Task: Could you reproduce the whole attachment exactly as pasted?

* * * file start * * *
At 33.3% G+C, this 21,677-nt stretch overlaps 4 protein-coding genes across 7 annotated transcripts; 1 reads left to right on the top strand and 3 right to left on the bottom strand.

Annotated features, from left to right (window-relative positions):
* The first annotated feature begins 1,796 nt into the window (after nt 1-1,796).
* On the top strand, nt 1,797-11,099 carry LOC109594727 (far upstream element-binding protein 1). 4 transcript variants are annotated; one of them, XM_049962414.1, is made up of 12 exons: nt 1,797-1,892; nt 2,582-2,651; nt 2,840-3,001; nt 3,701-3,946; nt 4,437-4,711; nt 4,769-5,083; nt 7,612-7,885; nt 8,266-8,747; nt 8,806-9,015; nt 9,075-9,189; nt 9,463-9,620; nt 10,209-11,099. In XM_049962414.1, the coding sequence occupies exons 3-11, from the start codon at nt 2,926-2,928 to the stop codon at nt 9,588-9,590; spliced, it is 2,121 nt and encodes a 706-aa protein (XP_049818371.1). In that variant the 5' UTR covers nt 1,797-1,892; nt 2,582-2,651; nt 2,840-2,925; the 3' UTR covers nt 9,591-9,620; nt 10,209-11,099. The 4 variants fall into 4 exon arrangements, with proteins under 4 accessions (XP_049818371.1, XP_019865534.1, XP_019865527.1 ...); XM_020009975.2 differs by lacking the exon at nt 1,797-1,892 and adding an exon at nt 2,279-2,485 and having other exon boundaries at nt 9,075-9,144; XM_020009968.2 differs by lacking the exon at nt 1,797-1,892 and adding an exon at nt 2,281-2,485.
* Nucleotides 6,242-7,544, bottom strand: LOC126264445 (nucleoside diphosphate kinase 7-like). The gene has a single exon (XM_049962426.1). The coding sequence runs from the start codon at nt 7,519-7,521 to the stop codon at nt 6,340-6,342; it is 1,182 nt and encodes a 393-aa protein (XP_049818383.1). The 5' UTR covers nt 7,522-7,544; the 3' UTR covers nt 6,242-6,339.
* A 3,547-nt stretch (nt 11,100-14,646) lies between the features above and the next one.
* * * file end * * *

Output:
At 33.3% G+C, this 21,677-nt stretch overlaps 4 protein-coding genes across 7 annotated transcripts; 1 reads left to right on the top strand and 3 right to left on the bottom strand.

Annotated features, from left to right (window-relative positions):
* The first annotated feature begins 1,796 nt into the window (after nt 1-1,796).
* On the top strand, nt 1,797-11,099 carry LOC109594727 (far upstream element-binding protein 1). 4 transcript variants are annotated; one of them, XM_049962414.1, is made up of 12 exons: nt 1,797-1,892; nt 2,582-2,651; nt 2,840-3,001; nt 3,701-3,946; nt 4,437-4,711; nt 4,769-5,083; nt 7,612-7,885; nt 8,266-8,747; nt 8,806-9,015; nt 9,075-9,189; nt 9,463-9,620; nt 10,209-11,099. In XM_049962414.1, the coding sequence occupies exons 3-11, from the start codon at nt 2,926-2,928 to the stop codon at nt 9,588-9,590; spliced, it is 2,121 nt and encodes a 706-aa protein (XP_049818371.1). In that variant the 5' UTR covers nt 1,797-1,892; nt 2,582-2,651; nt 2,840-2,925; the 3' UTR covers nt 9,591-9,620; nt 10,209-11,099. The 4 variants fall into 4 exon arrangements, with proteins under 4 accessions (XP_049818371.1, XP_019865534.1, XP_019865527.1 ...); XM_020009975.2 differs by lacking the exon at nt 1,797-1,892 and adding an exon at nt 2,279-2,485 and having other exon boundaries at nt 9,075-9,144; XM_020009968.2 differs by lacking the exon at nt 1,797-1,892 and adding an exon at nt 2,281-2,485.
* Nucleotides 6,242-7,544, bottom strand: LOC126264445 (nucleoside diphosphate kinase 7-like). The gene has a single exon (XM_049962426.1). The coding sequence runs from the start codon at nt 7,519-7,521 to the stop codon at nt 6,340-6,342; it is 1,182 nt and encodes a 393-aa protein (XP_049818383.1). The 5' UTR covers nt 7,522-7,544; the 3' UTR covers nt 6,242-6,339.
* A 3,547-nt stretch (nt 11,100-14,646) lies between the features above and the next one.